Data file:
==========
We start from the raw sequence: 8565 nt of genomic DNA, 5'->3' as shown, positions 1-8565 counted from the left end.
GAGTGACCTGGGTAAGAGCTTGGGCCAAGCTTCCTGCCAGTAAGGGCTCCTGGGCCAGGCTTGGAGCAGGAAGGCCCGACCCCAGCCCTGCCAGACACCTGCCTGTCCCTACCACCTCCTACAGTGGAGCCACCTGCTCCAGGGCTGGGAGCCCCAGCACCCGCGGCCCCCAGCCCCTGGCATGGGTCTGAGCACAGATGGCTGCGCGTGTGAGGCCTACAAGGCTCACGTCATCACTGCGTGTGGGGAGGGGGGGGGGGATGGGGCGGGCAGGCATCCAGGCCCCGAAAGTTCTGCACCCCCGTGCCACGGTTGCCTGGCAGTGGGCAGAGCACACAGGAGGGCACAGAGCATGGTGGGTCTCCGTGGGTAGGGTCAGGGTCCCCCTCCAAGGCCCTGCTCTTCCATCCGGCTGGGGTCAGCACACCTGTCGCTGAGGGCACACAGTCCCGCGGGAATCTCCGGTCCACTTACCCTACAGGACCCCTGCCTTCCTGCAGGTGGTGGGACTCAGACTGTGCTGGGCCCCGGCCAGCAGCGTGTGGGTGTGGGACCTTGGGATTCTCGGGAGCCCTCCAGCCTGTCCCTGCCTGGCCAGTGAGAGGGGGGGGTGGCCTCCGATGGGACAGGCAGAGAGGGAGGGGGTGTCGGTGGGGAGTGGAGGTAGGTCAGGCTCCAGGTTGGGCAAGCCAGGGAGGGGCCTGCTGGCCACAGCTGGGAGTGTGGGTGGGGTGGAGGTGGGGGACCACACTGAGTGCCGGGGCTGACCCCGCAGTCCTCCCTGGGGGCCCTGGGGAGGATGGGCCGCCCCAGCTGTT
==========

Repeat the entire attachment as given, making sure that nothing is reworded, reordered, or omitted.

We start from the raw sequence: 8565 nt of genomic DNA, 5'->3' as shown, positions 1-8565 counted from the left end.
GAGTGACCTGGGTAAGAGCTTGGGCCAAGCTTCCTGCCAGTAAGGGCTCCTGGGCCAGGCTTGGAGCAGGAAGGCCCGACCCCAGCCCTGCCAGACACCTGCCTGTCCCTACCACCTCCTACAGTGGAGCCACCTGCTCCAGGGCTGGGAGCCCCAGCACCCGCGGCCCCCAGCCCCTGGCATGGGTCTGAGCACAGATGGCTGCGCGTGTGAGGCCTACAAGGCTCACGTCATCACTGCGTGTGGGGAGGGGGGGGGGGATGGGGCGGGCAGGCATCCAGGCCCCGAAAGTTCTGCACCCCCGTGCCACGGTTGCCTGGCAGTGGGCAGAGCACACAGGAGGGCACAGAGCATGGTGGGTCTCCGTGGGTAGGGTCAGGGTCCCCCTCCAAGGCCCTGCTCTTCCATCCGGCTGGGGTCAGCACACCTGTCGCTGAGGGCACACAGTCCCGCGGGAATCTCCGGTCCACTTACCCTACAGGACCCCTGCCTTCCTGCAGGTGGTGGGACTCAGACTGTGCTGGGCCCCGGCCAGCAGCGTGTGGGTGTGGGACCTTGGGATTCTCGGGAGCCCTCCAGCCTGTCCCTGCCTGGCCAGTGAGAGGGGGGGGTGGCCTCCGATGGGACAGGCAGAGAGGGAGGGGGTGTCGGTGGGGAGTGGAGGTAGGTCAGGCTCCAGGTTGGGCAAGCCAGGGAGGGGCCTGCTGGCCACAGCTGGGAGTGTGGGTGGGGTGGAGGTGGGGGACCACACTGAGTGCCGGGGCTGACCCCGCAGTCCTCCCTGGGGGCCCTGGGGAGGATGGGCCGCCCCAGCTGTT